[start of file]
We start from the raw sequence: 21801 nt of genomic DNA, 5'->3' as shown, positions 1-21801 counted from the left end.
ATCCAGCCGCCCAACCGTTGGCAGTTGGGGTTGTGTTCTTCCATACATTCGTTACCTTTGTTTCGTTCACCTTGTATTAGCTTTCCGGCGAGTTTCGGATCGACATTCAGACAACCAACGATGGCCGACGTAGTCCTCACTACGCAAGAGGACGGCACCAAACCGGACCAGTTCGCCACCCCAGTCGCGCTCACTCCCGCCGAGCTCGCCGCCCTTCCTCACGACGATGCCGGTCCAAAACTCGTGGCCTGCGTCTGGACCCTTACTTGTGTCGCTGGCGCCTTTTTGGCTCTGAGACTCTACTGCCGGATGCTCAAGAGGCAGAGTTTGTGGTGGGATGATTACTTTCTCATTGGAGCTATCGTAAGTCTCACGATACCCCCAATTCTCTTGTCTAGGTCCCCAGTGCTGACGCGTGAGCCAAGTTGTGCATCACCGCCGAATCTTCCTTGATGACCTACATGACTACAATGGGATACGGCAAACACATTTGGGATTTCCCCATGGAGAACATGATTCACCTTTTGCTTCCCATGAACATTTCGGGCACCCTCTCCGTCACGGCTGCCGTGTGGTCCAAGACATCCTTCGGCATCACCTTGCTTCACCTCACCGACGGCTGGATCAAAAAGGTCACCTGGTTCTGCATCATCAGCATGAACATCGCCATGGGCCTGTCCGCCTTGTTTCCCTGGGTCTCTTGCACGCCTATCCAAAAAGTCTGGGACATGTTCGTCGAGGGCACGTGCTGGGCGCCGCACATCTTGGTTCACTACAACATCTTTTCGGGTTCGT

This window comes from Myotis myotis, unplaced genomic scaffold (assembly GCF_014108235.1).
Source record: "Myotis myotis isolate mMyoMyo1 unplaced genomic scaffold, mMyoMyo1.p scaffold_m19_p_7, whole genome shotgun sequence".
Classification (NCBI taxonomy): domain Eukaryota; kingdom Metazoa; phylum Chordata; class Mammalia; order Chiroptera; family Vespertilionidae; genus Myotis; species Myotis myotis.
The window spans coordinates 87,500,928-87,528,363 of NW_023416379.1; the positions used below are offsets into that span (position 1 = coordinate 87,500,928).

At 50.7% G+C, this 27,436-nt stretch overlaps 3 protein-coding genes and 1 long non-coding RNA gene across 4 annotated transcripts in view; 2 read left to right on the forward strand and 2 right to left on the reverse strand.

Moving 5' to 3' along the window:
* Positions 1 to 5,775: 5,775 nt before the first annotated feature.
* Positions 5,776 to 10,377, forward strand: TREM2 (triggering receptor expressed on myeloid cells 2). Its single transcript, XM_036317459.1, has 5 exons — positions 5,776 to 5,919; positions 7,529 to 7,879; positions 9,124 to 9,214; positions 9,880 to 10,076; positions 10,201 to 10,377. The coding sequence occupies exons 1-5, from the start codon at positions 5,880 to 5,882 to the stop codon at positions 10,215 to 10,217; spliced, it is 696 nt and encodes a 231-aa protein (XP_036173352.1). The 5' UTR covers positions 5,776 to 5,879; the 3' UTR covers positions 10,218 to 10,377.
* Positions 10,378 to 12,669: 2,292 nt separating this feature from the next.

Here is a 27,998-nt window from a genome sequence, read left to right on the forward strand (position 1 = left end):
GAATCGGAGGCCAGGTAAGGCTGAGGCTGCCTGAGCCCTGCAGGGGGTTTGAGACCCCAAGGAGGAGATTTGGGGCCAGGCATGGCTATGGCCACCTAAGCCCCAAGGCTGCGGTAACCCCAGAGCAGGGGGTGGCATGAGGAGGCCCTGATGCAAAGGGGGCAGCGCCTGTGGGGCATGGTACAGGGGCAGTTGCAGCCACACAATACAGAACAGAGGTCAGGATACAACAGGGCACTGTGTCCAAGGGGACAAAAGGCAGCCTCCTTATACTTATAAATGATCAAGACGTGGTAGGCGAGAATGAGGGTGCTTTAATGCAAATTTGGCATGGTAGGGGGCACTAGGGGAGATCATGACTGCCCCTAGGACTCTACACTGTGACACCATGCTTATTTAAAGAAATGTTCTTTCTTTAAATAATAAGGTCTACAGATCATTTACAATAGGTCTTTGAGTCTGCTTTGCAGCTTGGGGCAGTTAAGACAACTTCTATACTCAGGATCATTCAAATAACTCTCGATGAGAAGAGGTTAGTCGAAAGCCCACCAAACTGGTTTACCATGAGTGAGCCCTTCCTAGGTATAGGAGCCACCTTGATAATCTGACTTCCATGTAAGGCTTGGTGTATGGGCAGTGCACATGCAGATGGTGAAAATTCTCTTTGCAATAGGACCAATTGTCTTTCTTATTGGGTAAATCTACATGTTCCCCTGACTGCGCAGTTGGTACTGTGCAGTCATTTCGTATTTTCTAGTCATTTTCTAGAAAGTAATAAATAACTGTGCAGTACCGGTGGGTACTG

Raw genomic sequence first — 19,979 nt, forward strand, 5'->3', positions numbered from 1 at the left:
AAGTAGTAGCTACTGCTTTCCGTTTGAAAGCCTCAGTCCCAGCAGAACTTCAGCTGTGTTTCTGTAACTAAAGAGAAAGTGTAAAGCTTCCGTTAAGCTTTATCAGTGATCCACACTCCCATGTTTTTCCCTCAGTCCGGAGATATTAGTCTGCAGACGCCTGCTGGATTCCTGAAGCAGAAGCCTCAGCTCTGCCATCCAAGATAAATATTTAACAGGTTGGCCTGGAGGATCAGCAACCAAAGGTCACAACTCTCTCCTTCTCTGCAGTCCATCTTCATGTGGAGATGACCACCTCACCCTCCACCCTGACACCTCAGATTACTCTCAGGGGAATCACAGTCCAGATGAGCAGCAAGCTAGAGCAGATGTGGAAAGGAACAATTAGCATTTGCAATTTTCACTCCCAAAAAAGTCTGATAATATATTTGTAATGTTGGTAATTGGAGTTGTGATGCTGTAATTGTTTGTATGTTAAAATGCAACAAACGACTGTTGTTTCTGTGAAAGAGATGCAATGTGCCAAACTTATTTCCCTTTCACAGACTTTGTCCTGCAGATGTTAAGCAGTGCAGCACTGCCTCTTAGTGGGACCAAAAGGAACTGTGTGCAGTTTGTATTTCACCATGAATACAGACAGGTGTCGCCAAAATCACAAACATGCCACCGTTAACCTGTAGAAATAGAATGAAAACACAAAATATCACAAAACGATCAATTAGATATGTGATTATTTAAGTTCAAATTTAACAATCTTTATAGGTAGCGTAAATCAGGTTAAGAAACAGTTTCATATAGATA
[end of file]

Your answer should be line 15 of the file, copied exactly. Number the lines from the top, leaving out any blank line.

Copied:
AAGTAGTAGCTACTGCTTTCCGTTTGAAAGCCTCAGTCCCAGCAGAACTTCAGCTGTGTTTCTGTAACTAAAGAGAAAGTGTAAAGCTTCCGTTAAGCTTTATCAGTGATCCACACTCCCATGTTTTTCCCTCAGTCCGGAGATATTAGTCTGCAGACGCCTGCTGGATTCCTGAAGCAGAAGCCTCAGCTCTGCCATCCAAGATAAATATTTAACAGGTTGGCCTGGAGGATCAGCAACCAAAGGTCACAACTCTCTCCTTCTCTGCAGTCCATCTTCATGTGGAGATGACCACCTCACCCTCCACCCTGACACCTCAGATTACTCTCAGGGGAATCACAGTCCAGATGAGCAGCAAGCTAGAGCAGATGTGGAAAGGAACAATTAGCATTTGCAATTTTCACTCCCAAAAAAGTCTGATAATATATTTGTAATGTTGGTAATTGGAGTTGTGATGCTGTAATTGTTTGTATGTTAAAATGCAACAAACGACTGTTGTTTCTGTGAAAGAGATGCAATGTGCCAAACTTATTTCCCTTTCACAGACTTTGTCCTGCAGATGTTAAGCAGTGCAGCACTGCCTCTTAGTGGGACCAAAAGGAACTGTGTGCAGTTTGTATTTCACCATGAATACAGACAGGTGTCGCCAAAATCACAAACATGCCACCGTTAACCTGTAGAAATAGAATGAAAACACAAAATATCACAAAACGATCAATTAGATATGTGATTATTTAAGTTCAAATTTAACAATCTTTATAGGTAGCGTAAATCAGGTTAAGAAACAGTTTCATATAGATA